13/07/2015 8:27 AM IST | Updated 15/07/2016 8:25 AM IST

4 Signs That Indian Agriculture Is Headed In The Right Direction

A farmer woman carries paddy to sow in a field at Kunwarpur village about 70 kilometers (44 miles) east of Allahabad, India, India, Friday, Aug. 12, 2011. (AP Photo/Rajesh Kumar Singh)
A farmer woman carries paddy to sow in a field at Kunwarpur village about 70 kilometers (44 miles) east of Allahabad, India, India, Friday, Aug. 12, 2011. (AP Photo/Rajesh Kumar Singh)

Almost all discussions on agriculture begin and end with concerns about the plight of the farmer, the margins of the intermediary, and the ineffectiveness of government policy to address the real issues of those engaged in agriculture. It is easy to blame the government, whether it's the dispensation at the state, Centre or both. Moreover, both are also perfectly capable of blaming each other, even if they are on the same side of the political constellation. Thus, most state governments accuse the Government of India (GoI) of not raising Minimum Support Prices, and backing out of procurement, while the GoI holds states responsible for announcing a "bonus" over and above MSP. When global commodity prices go down (as they have in recent times), states want the Centre to establish a special fund, or reschedule loans, or offer a special package.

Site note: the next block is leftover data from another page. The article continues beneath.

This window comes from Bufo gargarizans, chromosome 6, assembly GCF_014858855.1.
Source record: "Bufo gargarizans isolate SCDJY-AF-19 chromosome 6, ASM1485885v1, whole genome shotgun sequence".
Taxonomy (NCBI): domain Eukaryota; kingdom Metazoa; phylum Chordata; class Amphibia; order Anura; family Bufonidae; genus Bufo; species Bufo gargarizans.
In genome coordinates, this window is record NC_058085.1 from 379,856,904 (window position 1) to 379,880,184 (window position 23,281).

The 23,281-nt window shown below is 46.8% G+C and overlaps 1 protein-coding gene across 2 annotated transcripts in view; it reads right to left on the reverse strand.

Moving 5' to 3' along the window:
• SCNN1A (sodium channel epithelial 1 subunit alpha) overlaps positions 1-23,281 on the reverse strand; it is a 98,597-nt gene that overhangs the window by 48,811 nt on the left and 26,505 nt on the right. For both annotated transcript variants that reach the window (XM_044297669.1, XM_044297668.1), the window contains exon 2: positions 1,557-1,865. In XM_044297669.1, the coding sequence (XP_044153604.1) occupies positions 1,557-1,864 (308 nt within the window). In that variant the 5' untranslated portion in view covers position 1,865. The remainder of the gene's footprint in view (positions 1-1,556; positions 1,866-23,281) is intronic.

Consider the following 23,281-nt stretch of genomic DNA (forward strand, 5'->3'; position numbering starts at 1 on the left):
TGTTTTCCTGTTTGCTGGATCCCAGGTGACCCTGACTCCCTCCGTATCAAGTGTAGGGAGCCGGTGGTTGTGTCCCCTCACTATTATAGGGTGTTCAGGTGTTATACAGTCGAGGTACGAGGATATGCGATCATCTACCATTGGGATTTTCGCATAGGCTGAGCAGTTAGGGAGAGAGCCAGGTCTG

This is all fine, but where do we go from here? Is there something fundamentally wrong, or is there light at the end of the tunnel? I believe that the fundamentals are in order, and if the government focuses on markets, education, research, standards, facilitating global trade and extension activities, the markets will take care of the rest.

1. The growing demand for high-value agriculture